Once I was under water, I started clocking. I was good at stock voltage (1.1V) until ~930MHz. 1.15V got me to ~970MHz. 1.2V got me to 1000MHz, and I topped off at 1040MHz and 1.3V. TBH, I was expecting worse. This is close to what my 5850 and at less voltage (my 5850 topped out at 1080MHz @ 1.35V). The RAM surprised me topping out at 1425MHz after I heard many people had trouble breaking 1350MHz. One thing to note is that every time the clocks are reset/upped, one also has to enable PowerPlay back at +20% to keep the card from throttling - this is an extra step in overclocking, but hey, I appreciate features. The final clocks represent a 28.75% overclock on the core and a 14% overclock on the RAM. Nothing really to write home about, but considering the card is also fully unlocked, I think it's more impressive. I'm probably spoiled by the 45% overclocks on my 5850, and AMD simply wasn't so conservative this time around. All in all, I think I got a good card. Also to note, like its predecessor, this card loves cold. Which is a problem, since it produces more heat . Under load at maximum clocks I saw about 35W more drawn from the wall (405W vs. 370W). Not incredible, but I could see the extra heat in my loop and the temps were much higher (~46C as opposed to 38C). However, it actually improved in performance/watt, so nice work AMD!

Final Thoughts

For ~$250 shipped (less if you have a promo code like I did), these cards are an unbelievable deal. Amazingly, AMD has been able to deliver another ~$250 powerhouse after the awesomeness that was the 5850. I'll probably leave at 1000/1400 for everyday gaming, but I'm walking away impressed with the package - unlocking to 1536 shaders, 2GB of RAM, and a bunch of DX11 tweaks, this is the card to get. I'm not sure if it's worth it to upgrade from a 5850, but if you have a lower-end 5xxx series or any 4xxx series, this card is the one.

Hope you enjoyed the read; questions, comments, and requests are all welcome .
Edited by Dr. K6 - 2/20/11 at 8:19am
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post #2 of 6
Nice bench. How would the 6950 (locked and unlocked) compare with the 5870?
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post #3 of 6
Thread Starter 
Quote:
Originally Posted by railfan844 View Post
Nice bench. How would the 6950 (locked and unlocked) compare with the 5870?
Thanks! On average, I'd say a stock, locked 6950 is on par with a 5870 - the 5870 might have an edge in older games while the 6950 will have an edge in newer (especially DX11) games. 5870's are generally good clockers, but I think the tests show that clock speed isn't going to make up the gap the 69xx cards have over the 58xx cards (even though that was my belief prior to this). A good 5870 will hit 1100MHz on water, but a 6950/6970 will still be faster even at lower clocks.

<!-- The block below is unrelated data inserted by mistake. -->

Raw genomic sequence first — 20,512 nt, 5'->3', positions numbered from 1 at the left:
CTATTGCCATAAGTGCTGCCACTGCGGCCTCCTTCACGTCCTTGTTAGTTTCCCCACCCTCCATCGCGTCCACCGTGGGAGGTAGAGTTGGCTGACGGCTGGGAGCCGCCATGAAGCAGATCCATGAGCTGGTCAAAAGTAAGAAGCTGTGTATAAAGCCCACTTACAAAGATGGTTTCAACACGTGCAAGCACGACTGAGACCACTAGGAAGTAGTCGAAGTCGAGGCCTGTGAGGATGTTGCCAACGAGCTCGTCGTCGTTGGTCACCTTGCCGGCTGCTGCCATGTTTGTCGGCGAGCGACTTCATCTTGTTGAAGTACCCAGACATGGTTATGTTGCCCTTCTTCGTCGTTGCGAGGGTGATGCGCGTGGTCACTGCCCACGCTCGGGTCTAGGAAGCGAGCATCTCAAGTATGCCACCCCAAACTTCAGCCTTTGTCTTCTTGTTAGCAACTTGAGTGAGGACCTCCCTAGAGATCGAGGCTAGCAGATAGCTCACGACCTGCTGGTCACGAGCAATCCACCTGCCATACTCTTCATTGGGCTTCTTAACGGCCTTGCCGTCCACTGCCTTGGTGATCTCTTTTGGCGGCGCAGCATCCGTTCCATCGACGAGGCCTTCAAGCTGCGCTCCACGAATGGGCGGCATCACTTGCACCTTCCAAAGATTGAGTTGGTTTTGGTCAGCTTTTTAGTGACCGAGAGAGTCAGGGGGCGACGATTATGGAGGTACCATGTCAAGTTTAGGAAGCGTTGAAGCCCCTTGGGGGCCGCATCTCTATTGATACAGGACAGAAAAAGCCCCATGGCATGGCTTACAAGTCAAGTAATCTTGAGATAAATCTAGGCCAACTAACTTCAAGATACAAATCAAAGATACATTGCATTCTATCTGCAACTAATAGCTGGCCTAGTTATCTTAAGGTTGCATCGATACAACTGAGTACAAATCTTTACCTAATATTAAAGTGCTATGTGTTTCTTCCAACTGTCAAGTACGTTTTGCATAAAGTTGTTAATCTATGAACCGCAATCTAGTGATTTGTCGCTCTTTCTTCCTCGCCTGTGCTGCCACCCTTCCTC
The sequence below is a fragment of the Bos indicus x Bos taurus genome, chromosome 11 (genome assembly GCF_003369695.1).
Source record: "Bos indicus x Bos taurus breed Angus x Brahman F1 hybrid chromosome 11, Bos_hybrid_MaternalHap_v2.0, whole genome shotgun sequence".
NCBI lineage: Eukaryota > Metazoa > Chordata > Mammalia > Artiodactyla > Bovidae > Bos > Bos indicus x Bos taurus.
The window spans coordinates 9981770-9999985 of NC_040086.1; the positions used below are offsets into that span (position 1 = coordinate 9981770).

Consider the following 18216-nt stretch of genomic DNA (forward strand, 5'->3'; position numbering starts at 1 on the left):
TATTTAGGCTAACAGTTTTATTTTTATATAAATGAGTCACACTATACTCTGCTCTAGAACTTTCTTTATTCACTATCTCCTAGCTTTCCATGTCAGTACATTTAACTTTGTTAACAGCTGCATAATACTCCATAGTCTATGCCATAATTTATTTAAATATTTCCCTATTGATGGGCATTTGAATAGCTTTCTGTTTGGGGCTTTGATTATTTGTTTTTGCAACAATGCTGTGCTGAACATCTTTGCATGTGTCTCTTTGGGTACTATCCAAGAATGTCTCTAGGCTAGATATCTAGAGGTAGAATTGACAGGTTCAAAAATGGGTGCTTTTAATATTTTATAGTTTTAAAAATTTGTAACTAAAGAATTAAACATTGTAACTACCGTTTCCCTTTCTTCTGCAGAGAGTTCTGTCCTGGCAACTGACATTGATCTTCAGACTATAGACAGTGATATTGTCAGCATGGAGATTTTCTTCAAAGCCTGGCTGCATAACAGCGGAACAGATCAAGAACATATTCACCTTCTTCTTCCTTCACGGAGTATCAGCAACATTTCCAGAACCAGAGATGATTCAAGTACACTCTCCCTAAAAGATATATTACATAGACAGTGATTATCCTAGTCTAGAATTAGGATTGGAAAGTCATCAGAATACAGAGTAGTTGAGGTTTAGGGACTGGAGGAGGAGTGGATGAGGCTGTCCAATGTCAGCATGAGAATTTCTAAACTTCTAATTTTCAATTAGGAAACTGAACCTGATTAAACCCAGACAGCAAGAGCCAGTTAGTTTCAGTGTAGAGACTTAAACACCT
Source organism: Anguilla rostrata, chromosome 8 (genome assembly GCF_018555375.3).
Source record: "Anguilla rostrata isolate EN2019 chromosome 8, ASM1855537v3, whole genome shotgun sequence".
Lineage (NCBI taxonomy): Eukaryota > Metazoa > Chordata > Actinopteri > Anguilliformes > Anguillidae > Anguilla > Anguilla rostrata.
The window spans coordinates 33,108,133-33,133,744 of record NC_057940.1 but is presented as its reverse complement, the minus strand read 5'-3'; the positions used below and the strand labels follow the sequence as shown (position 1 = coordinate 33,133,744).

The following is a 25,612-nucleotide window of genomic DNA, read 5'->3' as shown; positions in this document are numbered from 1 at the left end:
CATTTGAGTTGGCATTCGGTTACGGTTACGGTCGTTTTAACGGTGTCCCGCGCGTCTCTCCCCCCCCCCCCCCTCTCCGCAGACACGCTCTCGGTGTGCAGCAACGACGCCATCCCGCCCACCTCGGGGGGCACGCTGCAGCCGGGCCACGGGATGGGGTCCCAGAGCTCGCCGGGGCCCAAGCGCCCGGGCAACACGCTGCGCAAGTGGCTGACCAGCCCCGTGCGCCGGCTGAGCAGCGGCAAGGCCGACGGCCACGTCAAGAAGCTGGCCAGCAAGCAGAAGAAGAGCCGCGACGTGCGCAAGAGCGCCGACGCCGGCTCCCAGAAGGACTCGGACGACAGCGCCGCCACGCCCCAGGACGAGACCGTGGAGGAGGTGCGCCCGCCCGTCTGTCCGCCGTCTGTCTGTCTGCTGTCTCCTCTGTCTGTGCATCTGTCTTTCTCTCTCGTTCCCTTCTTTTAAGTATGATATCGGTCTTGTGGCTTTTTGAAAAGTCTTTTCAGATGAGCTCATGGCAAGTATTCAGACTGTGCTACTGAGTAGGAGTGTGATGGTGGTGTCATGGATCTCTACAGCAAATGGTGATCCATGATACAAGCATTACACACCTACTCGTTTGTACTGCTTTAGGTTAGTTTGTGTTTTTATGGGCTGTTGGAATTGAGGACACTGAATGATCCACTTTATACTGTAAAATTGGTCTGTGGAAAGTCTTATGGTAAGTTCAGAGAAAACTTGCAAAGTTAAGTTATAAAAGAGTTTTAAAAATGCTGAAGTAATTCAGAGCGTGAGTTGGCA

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post #4 of 6
Thread Starter 
Updated the first post to clear it up and added some benchmark runs with the shaders locked. Note that locking the shaders didn't add any extra overclocking headroom
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post #5 of 6
Hey thanks man for the info. Now when considering price difference do you feel that the 5850 or 6950 is a better deal?
post #6 of 6
Thread Starter 
Quote:
Originally Posted by idaWHALE View Post
Hey thanks man for the info. Now when considering price difference do you feel that the 5850 or 6950 is a better deal?
You're welcome . Considering the 5850 is ~$150USD and the 6950 is ~$230USD, it's going to depend on what you want. For pure price/performance, the 5850 can't be beat. It's hands down still the best buy, although it won't fair as well in newer DX11 games (due to tesselation, etc.), but once overclocked it's a beast in raw-horsepower terms. If you are looking for the latest and greatest, the 6950 is the best because of its better DX11 support, 2GB of RAM (great if you're playing at higher resolutions), etc. It's probably not worth the $80 price hike if you're pinching pennies, but the latest and greatest always carries a premium. In either case, I still feel these two cards greatly outshine the other options available in their price segments ($150-$300 really), especially in terms of value.